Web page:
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    Beware of the stage

    Posted on May 27, 2010 by Paul | 20 Comments | Jump to Comments Box Below

    CMS 2010 reflectionWithin our American Idol/Rock Star culture, often the goal is all about having–and keeping–the spotlight. As Christians, we belong to a least-is-the-greatest kingdom that pronounces the exact opposite, and yet worship leaders must regularly wrestle with the dynamics of being onstage in front of crowds.

    Even the typical “worship service” setup (platform, microphones, spotlights, etc.), for example, forces its leaders to walk dangerously close to those “rock star” elements while making sure the attention stays solely on God. There are many things that we can do to help us from being infected by our performance culture and as always we find timeless wisdom in the ancient text of scripture.

    There is a Priestly model described in 1 Chronicles as “ministry to the Lord”. The Levites didn’t “lead people” in worship but instead were charged with the task of ‘singing praise to God both day and night, in the temple. They sang to the Invisible God – an audience of One. How often do we minister to God in private? Ideally, worship leading is publicly modeling what we have been doing privately. A healthy habit is to “practice” worship throughout the week by creating some alone time with God and by singing songs and prayers to Him. Often I will go into my church sanctuary by myself or with a few core members of my team and we’ll read scripture out loud, especially psalms, which is the vocabulary of worship. We’ll begin to play guitar or keyboard very simply to create a worshipful atmosphere while speaking and singing out psalms and heart-felt prayers. It may feel slightly forced at first, perhaps mechanical, but if you persist in “showing up” to bless the Lord in private, you will begin to sense more of His presence and authority in your outward, public ministry.

    The other aspect of our ministry is Pastoral. Guitar players and singers are “a dime a dozen’ as the saying goes. But those who will give their time and talents in service to God and His people are rare. Jesus asked Peter, “do you love me?” Peter replied, “Yes Lord”. “feed my sheep.” Ask The Lord to give you HIS heart for the community that you serve. Before you dismiss your team from rehearsal, have them come to the front of the stage and look over the empty seats. Ask them to imagine the people who will be sitting there this coming week and encourage your team to pray for the individuals and families who will be showing up in those seats. This is a powerful exercise to help you and your team cultivate God’s heart and love for the people you serve.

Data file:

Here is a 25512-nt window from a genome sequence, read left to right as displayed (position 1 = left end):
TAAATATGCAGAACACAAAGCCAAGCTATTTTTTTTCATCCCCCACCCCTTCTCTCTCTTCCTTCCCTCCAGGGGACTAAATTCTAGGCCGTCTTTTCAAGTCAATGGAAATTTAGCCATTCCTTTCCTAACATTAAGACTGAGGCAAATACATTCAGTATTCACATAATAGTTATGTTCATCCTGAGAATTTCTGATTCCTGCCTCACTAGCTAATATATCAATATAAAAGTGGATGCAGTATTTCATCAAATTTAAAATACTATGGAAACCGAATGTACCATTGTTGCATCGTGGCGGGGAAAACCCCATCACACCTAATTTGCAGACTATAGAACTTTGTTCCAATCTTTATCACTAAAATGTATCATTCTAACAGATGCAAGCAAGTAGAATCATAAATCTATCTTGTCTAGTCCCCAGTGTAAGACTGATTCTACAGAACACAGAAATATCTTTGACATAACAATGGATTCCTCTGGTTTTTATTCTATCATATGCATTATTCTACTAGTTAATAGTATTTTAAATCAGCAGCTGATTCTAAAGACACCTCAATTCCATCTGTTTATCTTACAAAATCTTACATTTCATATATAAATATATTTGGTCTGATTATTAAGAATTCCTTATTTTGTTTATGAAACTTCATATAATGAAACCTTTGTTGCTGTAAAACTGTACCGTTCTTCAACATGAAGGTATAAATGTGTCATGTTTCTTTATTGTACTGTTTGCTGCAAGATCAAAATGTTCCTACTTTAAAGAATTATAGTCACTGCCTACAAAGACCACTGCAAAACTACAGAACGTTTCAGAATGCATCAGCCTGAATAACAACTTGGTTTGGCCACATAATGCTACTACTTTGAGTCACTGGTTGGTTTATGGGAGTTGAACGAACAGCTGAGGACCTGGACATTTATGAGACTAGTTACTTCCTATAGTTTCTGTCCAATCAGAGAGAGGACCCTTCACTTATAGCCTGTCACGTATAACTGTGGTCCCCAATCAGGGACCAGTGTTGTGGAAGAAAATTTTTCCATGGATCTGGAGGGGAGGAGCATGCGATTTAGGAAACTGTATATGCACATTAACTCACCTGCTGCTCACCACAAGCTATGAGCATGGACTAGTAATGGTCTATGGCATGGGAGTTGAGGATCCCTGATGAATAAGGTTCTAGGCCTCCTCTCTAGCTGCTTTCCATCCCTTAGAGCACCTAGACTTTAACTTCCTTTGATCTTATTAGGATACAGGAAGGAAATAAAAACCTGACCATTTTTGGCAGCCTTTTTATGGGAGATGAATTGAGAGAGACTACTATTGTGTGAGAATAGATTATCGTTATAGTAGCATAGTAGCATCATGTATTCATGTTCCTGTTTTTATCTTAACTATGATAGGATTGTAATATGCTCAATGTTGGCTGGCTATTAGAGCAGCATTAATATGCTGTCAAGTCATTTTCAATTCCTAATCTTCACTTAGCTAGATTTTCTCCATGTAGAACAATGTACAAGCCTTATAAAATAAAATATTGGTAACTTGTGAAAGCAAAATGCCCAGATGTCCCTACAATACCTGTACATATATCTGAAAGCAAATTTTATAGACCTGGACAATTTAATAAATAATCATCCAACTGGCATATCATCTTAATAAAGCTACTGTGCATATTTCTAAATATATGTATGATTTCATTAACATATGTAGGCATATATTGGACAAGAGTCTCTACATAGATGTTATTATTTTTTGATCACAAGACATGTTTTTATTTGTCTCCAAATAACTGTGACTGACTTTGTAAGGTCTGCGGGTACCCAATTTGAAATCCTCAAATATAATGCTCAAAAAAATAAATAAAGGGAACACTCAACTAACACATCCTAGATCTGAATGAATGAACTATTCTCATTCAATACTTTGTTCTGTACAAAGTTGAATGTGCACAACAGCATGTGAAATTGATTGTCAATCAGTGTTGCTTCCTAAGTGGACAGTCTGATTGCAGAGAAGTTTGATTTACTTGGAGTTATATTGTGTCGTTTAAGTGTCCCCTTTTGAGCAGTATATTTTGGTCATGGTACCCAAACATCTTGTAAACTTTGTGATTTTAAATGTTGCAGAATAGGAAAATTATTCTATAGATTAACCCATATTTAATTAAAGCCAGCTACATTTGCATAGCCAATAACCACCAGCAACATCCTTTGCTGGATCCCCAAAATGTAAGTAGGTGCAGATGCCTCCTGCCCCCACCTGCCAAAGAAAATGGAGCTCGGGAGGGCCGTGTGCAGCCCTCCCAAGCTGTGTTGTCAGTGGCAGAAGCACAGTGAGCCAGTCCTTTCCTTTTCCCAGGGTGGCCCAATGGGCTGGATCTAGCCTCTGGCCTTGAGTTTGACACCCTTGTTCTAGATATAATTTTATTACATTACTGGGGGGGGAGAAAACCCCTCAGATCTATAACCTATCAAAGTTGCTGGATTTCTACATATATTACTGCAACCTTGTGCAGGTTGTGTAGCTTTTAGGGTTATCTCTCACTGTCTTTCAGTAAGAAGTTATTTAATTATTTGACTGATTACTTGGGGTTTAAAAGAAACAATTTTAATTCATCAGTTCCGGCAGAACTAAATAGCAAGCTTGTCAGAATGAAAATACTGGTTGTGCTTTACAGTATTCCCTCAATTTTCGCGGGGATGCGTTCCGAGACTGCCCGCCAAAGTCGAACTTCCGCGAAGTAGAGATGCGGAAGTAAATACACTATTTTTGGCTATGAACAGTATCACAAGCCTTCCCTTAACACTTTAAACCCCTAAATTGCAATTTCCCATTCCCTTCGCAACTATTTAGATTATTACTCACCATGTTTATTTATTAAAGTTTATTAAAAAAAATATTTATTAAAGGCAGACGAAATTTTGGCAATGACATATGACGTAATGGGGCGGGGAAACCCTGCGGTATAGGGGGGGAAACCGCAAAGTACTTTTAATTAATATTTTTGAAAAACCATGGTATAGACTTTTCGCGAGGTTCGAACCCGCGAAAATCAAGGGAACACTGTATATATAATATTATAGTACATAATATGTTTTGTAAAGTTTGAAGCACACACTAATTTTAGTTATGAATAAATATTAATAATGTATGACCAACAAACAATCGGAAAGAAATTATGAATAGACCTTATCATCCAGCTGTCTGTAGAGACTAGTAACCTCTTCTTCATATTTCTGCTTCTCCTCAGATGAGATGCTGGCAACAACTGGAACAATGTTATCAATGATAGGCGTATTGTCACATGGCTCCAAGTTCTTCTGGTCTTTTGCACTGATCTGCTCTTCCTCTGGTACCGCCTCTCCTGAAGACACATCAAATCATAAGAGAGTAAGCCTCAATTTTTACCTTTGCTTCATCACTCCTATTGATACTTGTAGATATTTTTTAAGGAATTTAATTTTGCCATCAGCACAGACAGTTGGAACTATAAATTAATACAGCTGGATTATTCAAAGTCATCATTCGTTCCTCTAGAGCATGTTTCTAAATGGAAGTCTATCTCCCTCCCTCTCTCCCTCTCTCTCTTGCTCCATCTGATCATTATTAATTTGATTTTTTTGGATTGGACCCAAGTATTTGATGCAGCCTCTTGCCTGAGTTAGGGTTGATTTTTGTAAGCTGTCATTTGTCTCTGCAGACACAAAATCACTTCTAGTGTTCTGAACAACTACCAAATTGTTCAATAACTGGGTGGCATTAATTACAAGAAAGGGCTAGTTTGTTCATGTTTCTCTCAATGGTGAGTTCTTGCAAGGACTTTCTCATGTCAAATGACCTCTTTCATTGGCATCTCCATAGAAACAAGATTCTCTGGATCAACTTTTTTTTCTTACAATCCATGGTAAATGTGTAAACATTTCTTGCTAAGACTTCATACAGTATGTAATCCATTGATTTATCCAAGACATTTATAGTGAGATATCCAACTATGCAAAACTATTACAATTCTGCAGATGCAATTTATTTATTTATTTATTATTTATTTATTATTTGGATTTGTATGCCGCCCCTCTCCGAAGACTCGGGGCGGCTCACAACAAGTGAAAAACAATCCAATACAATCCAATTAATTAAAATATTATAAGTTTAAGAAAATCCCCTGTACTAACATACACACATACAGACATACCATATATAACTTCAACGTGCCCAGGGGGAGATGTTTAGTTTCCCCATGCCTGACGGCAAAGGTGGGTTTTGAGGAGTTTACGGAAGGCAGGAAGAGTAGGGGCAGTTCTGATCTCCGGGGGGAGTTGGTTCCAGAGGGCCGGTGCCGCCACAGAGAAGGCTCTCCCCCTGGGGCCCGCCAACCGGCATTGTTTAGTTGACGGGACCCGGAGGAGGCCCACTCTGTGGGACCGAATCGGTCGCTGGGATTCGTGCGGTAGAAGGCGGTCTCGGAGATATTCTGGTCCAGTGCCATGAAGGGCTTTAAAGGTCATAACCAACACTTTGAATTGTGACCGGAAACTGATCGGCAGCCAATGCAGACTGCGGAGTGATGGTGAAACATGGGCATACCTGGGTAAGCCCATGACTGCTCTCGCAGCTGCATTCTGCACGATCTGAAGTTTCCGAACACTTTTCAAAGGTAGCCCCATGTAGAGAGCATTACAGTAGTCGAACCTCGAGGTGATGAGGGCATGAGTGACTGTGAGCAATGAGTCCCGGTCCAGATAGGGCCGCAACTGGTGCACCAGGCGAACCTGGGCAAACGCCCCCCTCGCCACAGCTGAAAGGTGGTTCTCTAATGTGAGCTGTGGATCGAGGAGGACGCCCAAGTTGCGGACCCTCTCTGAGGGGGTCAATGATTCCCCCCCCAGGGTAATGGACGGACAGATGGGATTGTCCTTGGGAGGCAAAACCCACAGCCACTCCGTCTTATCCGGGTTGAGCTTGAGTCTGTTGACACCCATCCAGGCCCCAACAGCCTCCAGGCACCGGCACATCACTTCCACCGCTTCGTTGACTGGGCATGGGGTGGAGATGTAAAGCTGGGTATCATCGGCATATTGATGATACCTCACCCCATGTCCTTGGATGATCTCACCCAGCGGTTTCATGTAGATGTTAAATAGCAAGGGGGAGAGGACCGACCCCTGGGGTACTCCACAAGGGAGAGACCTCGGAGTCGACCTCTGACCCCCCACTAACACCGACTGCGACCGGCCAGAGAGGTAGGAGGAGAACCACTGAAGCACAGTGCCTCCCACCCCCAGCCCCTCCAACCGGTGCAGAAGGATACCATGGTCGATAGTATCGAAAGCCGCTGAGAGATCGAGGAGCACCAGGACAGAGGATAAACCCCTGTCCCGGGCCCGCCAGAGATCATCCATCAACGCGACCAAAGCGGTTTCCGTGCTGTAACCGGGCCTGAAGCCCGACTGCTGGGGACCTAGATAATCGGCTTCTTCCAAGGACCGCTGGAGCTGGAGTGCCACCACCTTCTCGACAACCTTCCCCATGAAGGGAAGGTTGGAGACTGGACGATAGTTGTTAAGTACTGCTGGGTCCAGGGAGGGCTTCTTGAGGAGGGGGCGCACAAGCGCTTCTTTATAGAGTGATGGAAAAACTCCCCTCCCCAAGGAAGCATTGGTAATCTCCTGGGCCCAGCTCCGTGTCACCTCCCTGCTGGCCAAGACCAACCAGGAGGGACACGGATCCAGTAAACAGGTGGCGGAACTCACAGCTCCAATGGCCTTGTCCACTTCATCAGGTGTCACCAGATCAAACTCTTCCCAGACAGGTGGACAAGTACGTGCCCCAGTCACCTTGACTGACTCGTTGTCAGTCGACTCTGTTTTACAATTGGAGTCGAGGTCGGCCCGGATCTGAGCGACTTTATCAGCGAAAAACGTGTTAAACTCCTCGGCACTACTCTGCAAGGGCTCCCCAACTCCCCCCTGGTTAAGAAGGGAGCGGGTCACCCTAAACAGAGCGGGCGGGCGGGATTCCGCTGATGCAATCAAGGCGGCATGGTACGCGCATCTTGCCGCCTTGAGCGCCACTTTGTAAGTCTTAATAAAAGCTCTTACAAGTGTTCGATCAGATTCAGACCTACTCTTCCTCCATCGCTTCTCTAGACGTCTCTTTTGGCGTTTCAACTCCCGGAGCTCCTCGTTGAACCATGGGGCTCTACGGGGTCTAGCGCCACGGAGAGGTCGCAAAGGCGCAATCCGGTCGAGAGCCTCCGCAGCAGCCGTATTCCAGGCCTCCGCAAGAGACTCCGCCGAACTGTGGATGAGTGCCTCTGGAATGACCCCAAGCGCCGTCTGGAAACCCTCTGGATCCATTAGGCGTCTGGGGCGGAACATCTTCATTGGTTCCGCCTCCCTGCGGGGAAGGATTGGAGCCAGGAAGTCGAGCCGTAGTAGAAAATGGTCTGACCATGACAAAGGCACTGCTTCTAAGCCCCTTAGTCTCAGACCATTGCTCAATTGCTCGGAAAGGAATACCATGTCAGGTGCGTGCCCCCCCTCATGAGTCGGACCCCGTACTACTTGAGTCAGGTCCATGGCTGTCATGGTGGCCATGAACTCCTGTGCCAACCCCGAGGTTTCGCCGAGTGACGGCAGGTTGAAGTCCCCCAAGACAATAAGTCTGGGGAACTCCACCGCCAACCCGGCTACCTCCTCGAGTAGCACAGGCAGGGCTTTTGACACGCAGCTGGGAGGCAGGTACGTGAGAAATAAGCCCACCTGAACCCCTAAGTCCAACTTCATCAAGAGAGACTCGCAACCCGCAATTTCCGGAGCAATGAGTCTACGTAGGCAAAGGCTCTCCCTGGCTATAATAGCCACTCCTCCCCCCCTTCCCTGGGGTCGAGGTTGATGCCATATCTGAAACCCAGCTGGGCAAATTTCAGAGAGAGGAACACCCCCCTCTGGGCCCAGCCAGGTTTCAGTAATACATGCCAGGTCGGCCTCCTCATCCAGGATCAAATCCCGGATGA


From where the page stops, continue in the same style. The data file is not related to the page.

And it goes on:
I would encourage you to lean toward more of a conversational tone in your leading style as you begin your service. People don’t like being yelled at, manipulated, or artificially hyped up. Whether you lead fifty people, three hundred, or more than a thousand, aim for being as authentic and sincere as you can. We don’t have to be overly sanguine. People respond best when they sense someone being themselves. In fact I used to always pray something like this under my breathe before I walked on the platform. “Lord, at the risk of being boring, please give me the courage to be ‘who I am in You’– nothing more, nothing less.” We all battle our insecurities in different ways but practicing our ministry to The Lord and praying for the people we serve will take us a long way in distinguishing between performance and effective ministry.

    Let’s determine to finish well by helping facilitate a lifelong conversation and sense of community between God and the people He has called us to serve.


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    Scott Hobbs 27/05/10

    Thanks Paul for reminding me to continue to love God with all and love my neighbor as myself. As lead worshippers we maintain a priestly and pastoral role that is manifested in music. It really is so important to remember that leading worship is a ministry to God and people not a music position. I too am praying to finish well.

    Scott Hobbs

    Andrew 28/05/10

    Excellent words, Paul!

    God bless you as you strive to glorify the One who makes our lives worth living.

    Brandon Baker 28/05/10

    Paul, great article. You are a great source of information and encouragement to guy’s like me who are only a year into this worship leading thing and still trying to figure it out.

    robreed 04/06/10

    This is AWESOME. Paul, I listened intently when you presented the “writing a worship song” seminar in Nashville in late April. Loved your heart then, and love your heart more now.

    Praise God!

    Gonna let this blog entry sink in for awhile.

    Phillip Johnson 04/06/10

    Paul you are dead on, there is a fine line between leading worship and entertainment. I’ve always been careful not to allow pride to sneak in and ruin what God has in store. But for me worship is just simply a connection between me and God and the music or leading it is simply an expression of what I feel. I find it somewhat sad that we have to be that vehicle to engage the congregation. What would it be like if everyone was already connected when they walk in the doors???

    When the music fades
    And all is stripped away
    And I simply come
    Longing just to bring
    Something that’s of worth
    That will bless your heart

    Because it is all about him Jesus

    malcs 06/06/10